Published: May 27, 2018
“The shocking killing of dozens and injury of hundreds by Israeli live fire in Gaza must stop now,” wrote Zeid Ra'ad al Hussein, United Nations High Commissioner for Human Rights, after Israeli forces killed more than 60 Palestinian demonstrators and injured over 2,000 on May 14, 2018. “The right to life must be respected. Those responsible for outrageous human rights violations must be held to account. The international community needs to ensure justice for victims,” Zaid added.
The wave of violence which swept through Gaza recently and Israeli war rhetoric were reasons enough for a German 85-year-old satirist Dieter Hanitzsch from Süddeutsche Zeitung, one of Germany’s largest newspapers, to portray the Israeli Prime Minister Netanjahu as a winner of the European Song Contest holding a rocket in his hand and saying, “Next year in Jerusalem!” Shortly after the caricature was published, Wolfgang Krach, editor-in-chief of the German daily, accused Hanitzsch of anti-Semitism, apologized to the readers and general public, and fired his employee of many years.
Article 5 of the German Constitution guarantees freedom of expression. Evidently, though, this and other basic legal principles relating to the media and free speech do not apply in Süddeutsche Zeitung when it comes to criticisms of Israel.
When it comes to criticism of Poland in Süddeutsche Zeitung, however, the rules are suddenly reversed. In an opinion piece on legal actions against Polish satirists Antoni Szpak and Klaudia Jachira, the Warsaw correspondent of Süddeutsche Zeitung, Florian Hassel, lashed out at the Polish prosecutors who pressed charges against both artists. Szpak was charged for saying “stupid and smug country” in regard to Poland and Jachira for holding a microphone with a logo of the Polish state television TVP in her own satire show (http://www.sueddeutsche.de/kultur/meinungsfreiheit-in-polen-der-kampf-der-herrschenden-gegen-spott-und-ironie-1.3987237). While the prosecutors’ charges are bizarre, they are very much alike the practices of Süddeutsche Zeitung towards Hanitzsch.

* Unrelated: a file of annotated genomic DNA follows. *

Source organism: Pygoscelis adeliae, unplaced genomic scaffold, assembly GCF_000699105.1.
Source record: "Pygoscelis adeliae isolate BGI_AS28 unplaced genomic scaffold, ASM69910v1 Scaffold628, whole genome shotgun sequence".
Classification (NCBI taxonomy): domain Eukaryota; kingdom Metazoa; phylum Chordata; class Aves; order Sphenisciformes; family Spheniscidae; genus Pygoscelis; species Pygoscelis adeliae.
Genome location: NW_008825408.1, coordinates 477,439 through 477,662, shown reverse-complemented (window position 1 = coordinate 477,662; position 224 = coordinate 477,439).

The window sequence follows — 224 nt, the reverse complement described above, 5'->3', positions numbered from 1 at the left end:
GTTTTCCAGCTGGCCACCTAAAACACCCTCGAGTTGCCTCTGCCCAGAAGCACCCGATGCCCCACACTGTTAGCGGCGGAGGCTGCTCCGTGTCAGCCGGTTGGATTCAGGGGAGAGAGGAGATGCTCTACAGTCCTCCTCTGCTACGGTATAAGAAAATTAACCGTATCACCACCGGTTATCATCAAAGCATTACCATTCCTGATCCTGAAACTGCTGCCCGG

Such double standards are not funny. The editor-in-chief of the Munich-based daily did not respond to my inquiry: Why it is OK to criticize Poland but not Israel? At least, the Warsaw correspondent of the German daily, in a personal communication, admitted that the newspaper’s dismissal of Hanitzsch was wrong.
Süddeutsche Zeitung is by no means the only German newspaper that upholds freedom of speech selectively. In February 2017, a caricature in the Berlin-based Tageszeitung (TAZ) suggested that Polish leader Jarosław Kaczyński is a Nazi. The attribution was presented deceitfully, as a thought in the mind of Chancellor Angela Merkel: “Kaczyński: you stupid Polish Nazi!”
My inquiry to Georg Löwisch, the editor-in-chief of TAZ, was ignored. Another addressee of my inquiry, Christian Ströbele, a prominent member of the German Green Party, one of co-founders of TAZ and trustee of the TAZ Panter Foundation, condemned the caricature. He called falsifications of history “unacceptable and unbearable,” and suggested to take the case to a court. Other German politicians also recommended filing a complaint with the German media watch dog “Presserat” or taking legal action. A question arises, why the Polish Embassy in Berlin did not come up with this idea?